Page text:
The results of the univariate multiple linear regression analysis using stepwise backward elimination are presented in Table 2, for pupil offset magnitude and for X and Y pupil offset components separately. For pupil offset magnitude, all variables were found to be statistically significant except for age and cylinder Ycomponent. The significant variables for the pupil offset Xcomponent were spherical equivalent, cylinder Xcomponent, and scotopic pupil diameter. The significant variables for the pupil offset Ycomponent were spherical equivalent and scotopic pupil diameter.
Table 2: Multivariate Regression Analysis Results 
Contralateral Correlation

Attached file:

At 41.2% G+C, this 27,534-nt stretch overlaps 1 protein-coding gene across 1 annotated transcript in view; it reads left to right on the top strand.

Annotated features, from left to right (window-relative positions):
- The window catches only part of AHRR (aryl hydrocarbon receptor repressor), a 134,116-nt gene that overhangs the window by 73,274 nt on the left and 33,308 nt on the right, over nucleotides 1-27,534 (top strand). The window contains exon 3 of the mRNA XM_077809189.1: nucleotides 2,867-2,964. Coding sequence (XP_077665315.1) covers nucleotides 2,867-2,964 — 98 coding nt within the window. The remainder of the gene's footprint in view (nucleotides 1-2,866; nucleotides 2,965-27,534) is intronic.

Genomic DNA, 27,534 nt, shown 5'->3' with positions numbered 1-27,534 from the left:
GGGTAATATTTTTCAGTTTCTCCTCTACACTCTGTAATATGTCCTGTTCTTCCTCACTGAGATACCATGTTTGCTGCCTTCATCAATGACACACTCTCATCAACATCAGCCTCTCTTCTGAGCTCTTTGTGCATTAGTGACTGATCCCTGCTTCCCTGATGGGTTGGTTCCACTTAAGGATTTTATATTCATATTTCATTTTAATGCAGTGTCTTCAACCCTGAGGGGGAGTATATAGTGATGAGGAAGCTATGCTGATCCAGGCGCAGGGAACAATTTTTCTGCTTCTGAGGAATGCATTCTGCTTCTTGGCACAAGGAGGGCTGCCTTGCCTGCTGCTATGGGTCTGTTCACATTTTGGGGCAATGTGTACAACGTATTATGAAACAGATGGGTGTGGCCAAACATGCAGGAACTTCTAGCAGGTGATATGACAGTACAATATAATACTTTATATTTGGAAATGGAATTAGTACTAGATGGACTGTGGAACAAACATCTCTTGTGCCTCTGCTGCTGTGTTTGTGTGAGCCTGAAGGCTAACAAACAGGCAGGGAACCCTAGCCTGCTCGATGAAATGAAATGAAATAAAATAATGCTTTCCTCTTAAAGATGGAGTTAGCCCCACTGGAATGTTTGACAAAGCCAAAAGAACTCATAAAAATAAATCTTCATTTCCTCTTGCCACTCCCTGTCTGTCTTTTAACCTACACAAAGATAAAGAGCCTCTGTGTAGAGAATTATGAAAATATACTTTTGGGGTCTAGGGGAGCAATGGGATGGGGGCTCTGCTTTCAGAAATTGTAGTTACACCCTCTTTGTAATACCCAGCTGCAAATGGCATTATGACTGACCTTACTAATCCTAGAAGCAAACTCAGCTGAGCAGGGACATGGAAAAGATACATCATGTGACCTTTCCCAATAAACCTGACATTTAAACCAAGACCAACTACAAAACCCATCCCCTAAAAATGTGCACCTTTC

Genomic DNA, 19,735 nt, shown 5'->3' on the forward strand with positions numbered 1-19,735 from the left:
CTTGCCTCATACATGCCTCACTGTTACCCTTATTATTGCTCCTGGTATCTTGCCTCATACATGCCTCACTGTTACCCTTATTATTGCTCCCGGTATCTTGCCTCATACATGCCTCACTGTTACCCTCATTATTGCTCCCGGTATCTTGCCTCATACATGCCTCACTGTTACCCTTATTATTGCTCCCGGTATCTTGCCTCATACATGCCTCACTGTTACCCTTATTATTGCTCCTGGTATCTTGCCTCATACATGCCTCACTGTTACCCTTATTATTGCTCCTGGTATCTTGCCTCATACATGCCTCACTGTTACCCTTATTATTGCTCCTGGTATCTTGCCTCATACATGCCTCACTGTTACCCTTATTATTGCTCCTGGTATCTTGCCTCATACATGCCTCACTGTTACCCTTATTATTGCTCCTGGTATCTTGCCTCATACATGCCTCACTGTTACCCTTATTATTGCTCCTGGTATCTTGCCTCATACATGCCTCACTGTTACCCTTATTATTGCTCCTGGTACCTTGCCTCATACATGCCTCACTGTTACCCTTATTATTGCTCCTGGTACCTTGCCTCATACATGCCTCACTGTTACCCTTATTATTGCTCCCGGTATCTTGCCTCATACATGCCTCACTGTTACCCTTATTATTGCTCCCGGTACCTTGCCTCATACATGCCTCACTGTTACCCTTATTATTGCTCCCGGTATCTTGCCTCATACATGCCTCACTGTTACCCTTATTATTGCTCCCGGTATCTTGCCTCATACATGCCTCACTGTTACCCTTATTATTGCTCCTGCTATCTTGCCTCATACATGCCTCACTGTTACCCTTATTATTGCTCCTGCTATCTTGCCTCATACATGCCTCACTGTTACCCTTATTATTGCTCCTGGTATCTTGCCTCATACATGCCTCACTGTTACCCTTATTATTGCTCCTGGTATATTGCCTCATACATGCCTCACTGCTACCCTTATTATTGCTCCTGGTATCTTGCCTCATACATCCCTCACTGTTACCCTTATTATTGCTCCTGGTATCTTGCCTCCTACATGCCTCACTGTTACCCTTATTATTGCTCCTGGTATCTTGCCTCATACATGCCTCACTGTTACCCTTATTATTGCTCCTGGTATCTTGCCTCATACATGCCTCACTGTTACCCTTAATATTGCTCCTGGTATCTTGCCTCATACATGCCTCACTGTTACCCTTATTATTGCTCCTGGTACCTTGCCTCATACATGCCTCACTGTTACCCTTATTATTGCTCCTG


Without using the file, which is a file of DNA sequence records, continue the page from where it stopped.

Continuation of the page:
The mean pupil offset for right and left eyes within each group is included in Table 1, showing that there was no difference in pupil offset between right and left eyes for the myopic and emmetropic groups, but interestingly the pupil offset was 0.03 mm larger (P = .001) in left eyes for the hyperopic group. Figure F (available in the online version of this article) shows a scatter plot of the pupil offset X and Ycomponents for right eyes against the pupil offset X and Ycomponents for left eyes. The regression lines deviated from the line of equality, indicating a potential systematic difference between right and left eyes. The correlations were statistically significant for both the Xcomponent (R^{2} = 0.331 in the myopic group, 0.416 in the emmetropic group, and 0.375 in the hyperopic group, P < .001 for all groups) and the Ycomponent (R^{2} = 0.507 in the myopic group, 0.483 in the emmetropic group, and 0.561 in the hyperopic group, P < .001 for all groups). However, there were a few outliers with a magnitude difference of up to 0.38 mm between eyes.